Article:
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Life and death of proteins after protease cleavage: protein degradation by the N-end rule pathway.

Authors
  • Dissmeyer, Nico1, 2
  • Rivas, Susana3
  • Graciet, Emmanuelle4
  • 1 Independent Junior Research Group on Protein Recognition and Degradation, Leibniz Institute of Plant Biochemistry (IPB), Weinberg 3, Halle (Saale), D-06120, Germany. , (Germany)
  • 2 ScienceCampus Halle - Plant-based Bioeconomy, Betty-Heimann-Strasse 3, Halle (Saale), D-06120, Germany. , (Germany)
  • 3 LIPM, Université de Toulouse, INRA, CNRS, Castanet-Tolosan, 31 326, France. , (France)
  • 4 Department of Biology, Maynooth University, Maynooth, Co. Kildare, Ireland. , (Ireland)
Type
Published Article
Journal
New Phytologist
Publisher
Wiley (Blackwell Publishing)
Publication Date
May 01, 2018
Volume
218
Issue
3
Pages
929–935
Identifiers
DOI: 10.1111/nph.14619
PMID: 28581033
Source
Medline
Keywords
Language
English
License
Unknown

Abstract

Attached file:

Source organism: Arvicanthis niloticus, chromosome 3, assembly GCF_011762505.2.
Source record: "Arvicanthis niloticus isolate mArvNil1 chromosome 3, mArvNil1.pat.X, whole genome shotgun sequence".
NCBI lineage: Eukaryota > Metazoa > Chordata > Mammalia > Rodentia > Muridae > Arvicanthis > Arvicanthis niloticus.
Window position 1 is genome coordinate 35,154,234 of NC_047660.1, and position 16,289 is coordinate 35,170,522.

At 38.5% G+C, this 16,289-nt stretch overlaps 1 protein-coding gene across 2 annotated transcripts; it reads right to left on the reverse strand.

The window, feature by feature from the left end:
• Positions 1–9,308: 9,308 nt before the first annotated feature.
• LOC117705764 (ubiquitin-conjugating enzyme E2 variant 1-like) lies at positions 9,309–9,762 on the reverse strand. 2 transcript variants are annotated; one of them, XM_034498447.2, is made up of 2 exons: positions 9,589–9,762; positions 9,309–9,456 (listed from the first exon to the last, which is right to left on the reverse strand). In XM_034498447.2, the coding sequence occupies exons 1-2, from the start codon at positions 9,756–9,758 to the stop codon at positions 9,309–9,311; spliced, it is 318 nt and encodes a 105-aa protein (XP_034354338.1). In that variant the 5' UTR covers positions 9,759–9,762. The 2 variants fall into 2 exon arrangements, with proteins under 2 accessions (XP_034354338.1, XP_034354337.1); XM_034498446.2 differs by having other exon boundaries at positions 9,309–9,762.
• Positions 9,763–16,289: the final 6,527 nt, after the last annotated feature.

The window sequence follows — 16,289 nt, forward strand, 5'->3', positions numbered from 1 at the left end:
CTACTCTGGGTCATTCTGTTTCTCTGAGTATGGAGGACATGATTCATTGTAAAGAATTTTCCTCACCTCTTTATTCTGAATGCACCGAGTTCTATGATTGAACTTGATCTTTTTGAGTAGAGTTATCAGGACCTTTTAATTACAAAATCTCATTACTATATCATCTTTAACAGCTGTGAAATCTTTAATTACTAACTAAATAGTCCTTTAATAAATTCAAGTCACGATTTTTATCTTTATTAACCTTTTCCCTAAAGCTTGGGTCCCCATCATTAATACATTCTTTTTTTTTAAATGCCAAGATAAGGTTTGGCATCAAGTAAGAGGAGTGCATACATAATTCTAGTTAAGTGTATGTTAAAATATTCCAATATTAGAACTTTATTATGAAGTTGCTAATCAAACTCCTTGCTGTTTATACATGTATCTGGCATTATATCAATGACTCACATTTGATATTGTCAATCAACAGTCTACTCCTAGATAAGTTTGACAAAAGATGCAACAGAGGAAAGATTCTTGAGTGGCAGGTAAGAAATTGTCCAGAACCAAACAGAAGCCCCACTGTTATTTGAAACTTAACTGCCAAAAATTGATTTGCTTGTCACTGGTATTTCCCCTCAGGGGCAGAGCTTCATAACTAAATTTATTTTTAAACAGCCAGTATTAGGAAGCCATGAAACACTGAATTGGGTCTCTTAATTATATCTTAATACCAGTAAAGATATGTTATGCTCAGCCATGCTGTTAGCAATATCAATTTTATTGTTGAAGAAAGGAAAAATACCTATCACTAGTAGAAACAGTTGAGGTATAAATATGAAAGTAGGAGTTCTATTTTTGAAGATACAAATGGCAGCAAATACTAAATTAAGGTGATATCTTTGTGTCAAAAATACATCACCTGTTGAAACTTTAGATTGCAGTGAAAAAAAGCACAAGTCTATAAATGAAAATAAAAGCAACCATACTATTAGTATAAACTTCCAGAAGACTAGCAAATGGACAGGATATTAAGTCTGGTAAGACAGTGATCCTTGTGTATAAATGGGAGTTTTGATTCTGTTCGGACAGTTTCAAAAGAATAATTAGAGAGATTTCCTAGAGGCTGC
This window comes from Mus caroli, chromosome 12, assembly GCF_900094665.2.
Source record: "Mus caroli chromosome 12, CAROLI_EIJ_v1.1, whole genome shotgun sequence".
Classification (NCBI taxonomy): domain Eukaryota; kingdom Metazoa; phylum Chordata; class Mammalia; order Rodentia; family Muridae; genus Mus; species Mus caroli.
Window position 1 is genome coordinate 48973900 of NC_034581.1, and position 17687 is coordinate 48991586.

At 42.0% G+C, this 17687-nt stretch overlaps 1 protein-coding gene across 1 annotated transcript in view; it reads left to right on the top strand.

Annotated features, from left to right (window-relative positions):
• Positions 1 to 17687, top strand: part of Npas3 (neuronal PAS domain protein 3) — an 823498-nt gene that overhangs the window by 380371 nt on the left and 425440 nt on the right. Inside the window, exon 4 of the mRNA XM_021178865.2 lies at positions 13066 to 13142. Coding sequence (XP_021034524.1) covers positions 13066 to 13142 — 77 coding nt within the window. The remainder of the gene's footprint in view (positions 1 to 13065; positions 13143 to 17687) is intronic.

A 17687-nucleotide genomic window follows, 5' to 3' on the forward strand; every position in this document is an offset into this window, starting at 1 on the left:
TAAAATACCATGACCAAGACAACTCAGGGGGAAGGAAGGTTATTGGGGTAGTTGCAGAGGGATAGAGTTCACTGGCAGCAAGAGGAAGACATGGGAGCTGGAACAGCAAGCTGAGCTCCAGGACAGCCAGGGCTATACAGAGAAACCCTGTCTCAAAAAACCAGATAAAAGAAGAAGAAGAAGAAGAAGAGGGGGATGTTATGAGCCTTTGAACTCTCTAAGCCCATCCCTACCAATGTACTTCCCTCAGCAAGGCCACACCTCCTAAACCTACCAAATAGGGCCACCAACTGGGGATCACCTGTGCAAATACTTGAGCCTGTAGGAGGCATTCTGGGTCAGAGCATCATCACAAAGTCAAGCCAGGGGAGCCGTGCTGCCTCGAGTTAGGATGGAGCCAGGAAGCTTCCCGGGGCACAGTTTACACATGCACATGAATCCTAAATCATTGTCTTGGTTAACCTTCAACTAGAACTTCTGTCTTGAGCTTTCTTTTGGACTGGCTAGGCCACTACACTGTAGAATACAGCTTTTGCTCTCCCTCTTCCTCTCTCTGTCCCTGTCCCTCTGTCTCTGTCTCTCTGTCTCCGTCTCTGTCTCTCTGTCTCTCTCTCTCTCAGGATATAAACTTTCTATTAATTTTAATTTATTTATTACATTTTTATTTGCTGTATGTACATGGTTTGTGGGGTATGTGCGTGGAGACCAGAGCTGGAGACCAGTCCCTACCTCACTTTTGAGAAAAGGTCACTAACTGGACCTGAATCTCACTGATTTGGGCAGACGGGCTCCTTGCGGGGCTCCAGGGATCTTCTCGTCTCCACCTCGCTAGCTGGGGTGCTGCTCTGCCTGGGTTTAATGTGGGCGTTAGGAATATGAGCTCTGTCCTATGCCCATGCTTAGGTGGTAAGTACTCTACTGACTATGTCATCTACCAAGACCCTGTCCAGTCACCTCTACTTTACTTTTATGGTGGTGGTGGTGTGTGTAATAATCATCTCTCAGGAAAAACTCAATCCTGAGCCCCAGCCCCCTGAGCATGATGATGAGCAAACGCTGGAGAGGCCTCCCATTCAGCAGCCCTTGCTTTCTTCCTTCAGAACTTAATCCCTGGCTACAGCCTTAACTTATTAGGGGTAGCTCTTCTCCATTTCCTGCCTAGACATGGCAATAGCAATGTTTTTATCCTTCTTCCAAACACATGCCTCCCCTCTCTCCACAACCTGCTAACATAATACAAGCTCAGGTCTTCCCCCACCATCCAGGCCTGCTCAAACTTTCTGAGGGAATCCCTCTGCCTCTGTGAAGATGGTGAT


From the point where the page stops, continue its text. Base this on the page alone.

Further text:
Contents Summary 929 I. conservation and diversity of N-end rule pathways 929 II. Defensive functions of the N-end rule pathway in plants 930 III. Proteases and degradation by the N-end rule pathway 930 IV. New proteomics approaches for the identification of N-end rule substrates 932 V. Concluding remarks 932 Acknowledgements 934 References 934 SUMMARY: The N-end rule relates the stability of a protein to the identity of its N-terminal residue and some of its modifications. Since its discovery in the 1980s, the repertoire of N-terminal degradation signals has expanded, leading to a diversity of N-end rule pathways. Although some of these newly discovered N-end rule pathways remain largely unexplored in plants, recent discoveries have highlighted roles of N-end rule-mediated protein degradation in plant defense against pathogens and in cell proliferation during organ growth. Despite this progress, a bottleneck remains the proteome-wide identification of N-end rule substrates due to the prerequisite for endoproteolytic cleavage and technical limitations. Here, we discuss the recent diversification of N-end rule pathways and their newly discovered functions in plant defenses, stressing the role of proteases. We expect that novel proteomics techniques (N-terminomics) will be essential for substrate identification. We review these methods, their limitations and future developments. © 2017 The Authors. New Phytologist © 2017 New Phytologist Trust.

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